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Wednesday, March 8, 2017 issue

Healthy kids start with a healthy diet


01/23/2008 - As many parents can attest, a big problem facing today's youth is the epidemic of obesity. Particularly in industrialized nations, the number of obese children continues to rise, as more kids are living unhealthy and sedentary lives.

When it comes to childhood obesity, the numbers don't lie. According to the Centers for Disease Control and Prevention (CDC), 16 percent of young people (ages 6 to 19) are overweight or obese. That translates to roughly 9 million kids across the country who are overweight or obese. In addition, the CDC reports indicate that another 15 percent of children are at risk of becoming overweight, meaning roughly 30 percent of American children are either overweight or obese, or at serious risk of becoming overweight.

Those numbers, while startling enough on their own, are even more so when considering the effect overweight or obese youths are having on the American healthcare system. While hospital costs for children used to be associated with a broken bone here or there as a result of physical activity, a large portion of the youth-related hospital costs nowadays are the result of obesity. In a 2005 report, the Institute of Medicine, a nonprofit organization started to provide unbiased science-based advice on science, medicine and health, noted that youth-obesity-associated hosptial costs from 1979 to 1981 were $35 million. Twenty years later, the same report notes, those costs had more than tripled to $127 million.

Perhaps most damaging is the likelihood many of these children will be overweight or obese when they grow up. The United States Department of Health and Human Services reports that overweight adolescents have a 70 percent chance of becoming overweight or obese as adults. For parents of overweight or obese children, this is certainly cause for concern. In addition to the physical consequences of being overweight or obese, both children and adults who are obese often pay a big price socially as well. For concerned parents, the good news is that many of the following risk factors are entirely within a parent's, and even a child's, control.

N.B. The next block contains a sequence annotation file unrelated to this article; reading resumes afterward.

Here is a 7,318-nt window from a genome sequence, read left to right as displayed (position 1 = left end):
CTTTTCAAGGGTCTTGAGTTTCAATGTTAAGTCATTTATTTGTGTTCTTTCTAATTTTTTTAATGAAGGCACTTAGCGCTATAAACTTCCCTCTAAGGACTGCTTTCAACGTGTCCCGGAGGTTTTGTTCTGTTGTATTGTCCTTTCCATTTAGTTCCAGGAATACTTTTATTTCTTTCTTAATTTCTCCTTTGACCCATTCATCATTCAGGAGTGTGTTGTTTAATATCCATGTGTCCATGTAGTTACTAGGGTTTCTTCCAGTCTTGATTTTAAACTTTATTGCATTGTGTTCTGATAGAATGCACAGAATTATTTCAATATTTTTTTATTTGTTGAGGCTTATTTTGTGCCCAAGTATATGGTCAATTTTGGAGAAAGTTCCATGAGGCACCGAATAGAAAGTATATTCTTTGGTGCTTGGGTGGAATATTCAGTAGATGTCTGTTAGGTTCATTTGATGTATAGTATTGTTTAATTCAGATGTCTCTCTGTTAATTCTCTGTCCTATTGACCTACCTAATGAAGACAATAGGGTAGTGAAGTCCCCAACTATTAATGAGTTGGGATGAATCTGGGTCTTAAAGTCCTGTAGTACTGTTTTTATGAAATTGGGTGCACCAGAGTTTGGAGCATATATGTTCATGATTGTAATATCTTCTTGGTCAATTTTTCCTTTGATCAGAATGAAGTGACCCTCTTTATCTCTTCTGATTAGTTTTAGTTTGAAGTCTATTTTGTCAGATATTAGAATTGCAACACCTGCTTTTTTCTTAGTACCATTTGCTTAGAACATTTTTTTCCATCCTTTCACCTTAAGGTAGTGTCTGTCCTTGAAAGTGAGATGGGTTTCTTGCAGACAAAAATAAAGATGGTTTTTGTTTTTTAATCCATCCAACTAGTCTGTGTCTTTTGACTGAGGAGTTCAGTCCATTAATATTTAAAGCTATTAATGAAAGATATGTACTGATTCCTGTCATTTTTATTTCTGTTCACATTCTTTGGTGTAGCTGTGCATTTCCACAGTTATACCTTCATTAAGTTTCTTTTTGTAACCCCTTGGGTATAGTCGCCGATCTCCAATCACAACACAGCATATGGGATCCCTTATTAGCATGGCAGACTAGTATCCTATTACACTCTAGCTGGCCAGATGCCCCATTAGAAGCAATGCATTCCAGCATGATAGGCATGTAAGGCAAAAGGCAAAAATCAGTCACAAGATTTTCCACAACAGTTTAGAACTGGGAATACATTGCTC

• Diet: What a child eats has a major impact on his or her chances of being overweight or obese. Regardless of how active a child is, a poor diet can be very damaging. Foods and beverages that are high in sugar and calories, such as soft drinks and candies, lead to weight gain. Regular consumption of fast foods and baked goods, both of which are high in calories, is also detrimental to a child's health. Snacks, unless they're healthy, moderately-proportioned snacks such as fruit, are also typically loaded with calories.

• Sedentary lifestyle: As technology has advanced, the rate of childhood obesity has risen. While there may or may not be a direct correlation between the two, the increasingly sedentary lifestyle that technological advancements enable suggests there certainly is a correlation. Time kids are now spending playing video games or watching more and more television is time that kids used to spend outdoors playing and exercising. In general, parents should encourage leisure activities that involve exercise, whether that exercise is structured or not. Parents who live in households where both parents work should consider placing younger children in afterschool programs where video games and television are not available. Older kids should be encouraged to participate in extracurricular activities that promote exercise.

• Genetics: The genetic risk factor for obesity is arguably the hardest to control. Children who come from a family of overweight people might be genetically predisposed to putting on extra pounds. In such families, diet and exercise need to be emphasized even more than normal, and parents, if overweight or obsese, should explore losing weight themselves in an effort to provide a better example to children.

• Psychology: Nearly everyone has heard the term "comfort food." Coping with emotional problems, stress or even just a rough day at the office by eating is unhealthy. If kids have a rough day at school, it can be tempting to take them out for pizza or ice cream. However, this sets a dangerous psychological precedent, one that could turn food into a crutch for kids during difficult times. This can be an especially unhealthy habit to adopt during the difficult period of adolescence. In lieu of using food as a means of coping, consider taking kids on a hike or with you to the gym. Exercise is known to relieve stress, and if kids associate exercise with relieving stress at an early age, they're more likely to make exercise a part of their daily lives.

While technology continues to make it easier for children to become overweight or obese, parents need to recognize the longterm results of being overweight or obese, and do what's necessary to help their children avoid the difficult road that awaits if certain lifestyle choices aren't changed.

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